Amazing life stands revealed at Performance Network - but is it true?
'I Am My Own Wife' examines LGBT life under Nazi, communist rule
By Donald V. Calamia
Originally printed 8/3/2006 (Issue 1431 - Between The Lines News)
ANN ARBOR - Something mysterious happened last Friday night at the Michigan premiere of "I Am My Own Wife" at Ann Arbor's Performance Network Theatre.
For starters, there were noticeably more members of the LGBT community in attendance than usual - and that's saying something, since the Network is one of the LGBT-friendliest theaters around. So it was nice to see LGBT couples comfortably holding hands and lovingly touching each other both during the show and after, and there was at least one transsexual - a striking woman with a proud, beautiful smile - who seemed quite at ease milling about the crowd. (She's not like that at work, I'm told.)
What's more, it was even nicer to realize that no one in the mostly straight, sold-out crowd seemed to notice. Or care.
But what was even more intriguing was the reaction of the crowd immediately after the performance. For rather than the usual platitudes echoing throughout the lobby, I was amazed to overhear - and participate in - some very open and honest discussions about what they just experienced. Many theatergoers seemed stunned by the play - but in a positive way, which resulted in some immediate and deeply philosophical conversations among friends and strangers alike.
Which, quite frankly, is what great theater SHOULD do. And the Network's production of "I Am My Own Wife" is just that: great theater!
That's because not only does author Doug Wright - who's also a major character in the play - present us with a fascinating, true-life enigma for which there is no easy answer, his story is brought to life by two of the area's most respected talents: director Gillian Eaton and actor Malcolm Tulip.
Wright's story begins in 1992 with a phone call from his childhood friend, a bureau chief for U.S. News and World Report in Berlin. Upon reviewing recently released secret government files, the friend discovered a story "too extreme" for his publication, but one that intrigues the playwright. So for the next few years, Wright meets and interviews Charlotte von Mahlsdorf, a gay man born Lothar Berfelde in 1928 who somehow survived the Nazis and the communists while living openly as a transvestite in East Berlin. It's an amazing life the now 65-year-old museum owner reveals, but the playwright's faith in his project is shaken when news leaks that Charlotte had been an informant for the secret police. Others challenge the authenticity of her story. If that's all true, will it harm his play? Or does it make her more human?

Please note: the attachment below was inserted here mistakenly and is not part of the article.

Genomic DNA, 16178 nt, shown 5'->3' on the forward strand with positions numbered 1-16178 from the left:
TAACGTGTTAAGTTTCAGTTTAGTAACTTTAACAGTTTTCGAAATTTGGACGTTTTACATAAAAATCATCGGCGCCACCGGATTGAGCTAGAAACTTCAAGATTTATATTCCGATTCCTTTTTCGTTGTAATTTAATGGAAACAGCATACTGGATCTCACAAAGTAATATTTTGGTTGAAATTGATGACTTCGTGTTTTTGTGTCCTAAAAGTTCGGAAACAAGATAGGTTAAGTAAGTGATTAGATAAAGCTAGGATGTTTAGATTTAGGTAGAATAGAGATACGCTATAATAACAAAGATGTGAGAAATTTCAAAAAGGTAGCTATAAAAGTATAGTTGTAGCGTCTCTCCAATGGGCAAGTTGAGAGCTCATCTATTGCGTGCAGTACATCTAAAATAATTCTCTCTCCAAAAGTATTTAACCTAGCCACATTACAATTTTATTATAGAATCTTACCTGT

It's the character's humanity that shines brightly in the Network's production. But it couldn't have been easy for Tulip, who plays 35 characters of various ages, sexes and nationalities. Plus, as a Brit, Tulip must not only speak acceptable German, but also English with a German accent. If that isn't complicated enough, he must also speak English using various American and foreign accents.
While Tulip is generally quite adept at keeping each character distinct from every other - there's only one minor costume change - it's his Charlotte that is most magnificent. Each gesture and every glance carefully defines her, and one particular moment - when she's being viciously attacked by the press - is both revealing and stunning. This just might be the best work of his already impressive career.
Direction by Eaton is spot-on, as are the carefully timed light and sound changes that assist Tulip's transformations from one character or scene to the next.
"I Am My Own Wife" runs Thursday-Sunday at Performance Network Theatre, 120 E. Huron, Ann Arbor, through Aug. 27. Tickets: $20-$34.50. For information: 734-663-0681 or visit http://www.performancenetwork.org.
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Travis Parman predicted the future. As the current director of Corporate Communications at Nissan, Parman oversees all sorts of relationships within the automotive industry. But it wasn't that long ago that he wrote a 333-page thesis for his master's degree that specifically examined the relationship between corporations, their media marketing strategies and the LGBT community at large.View More Automotive
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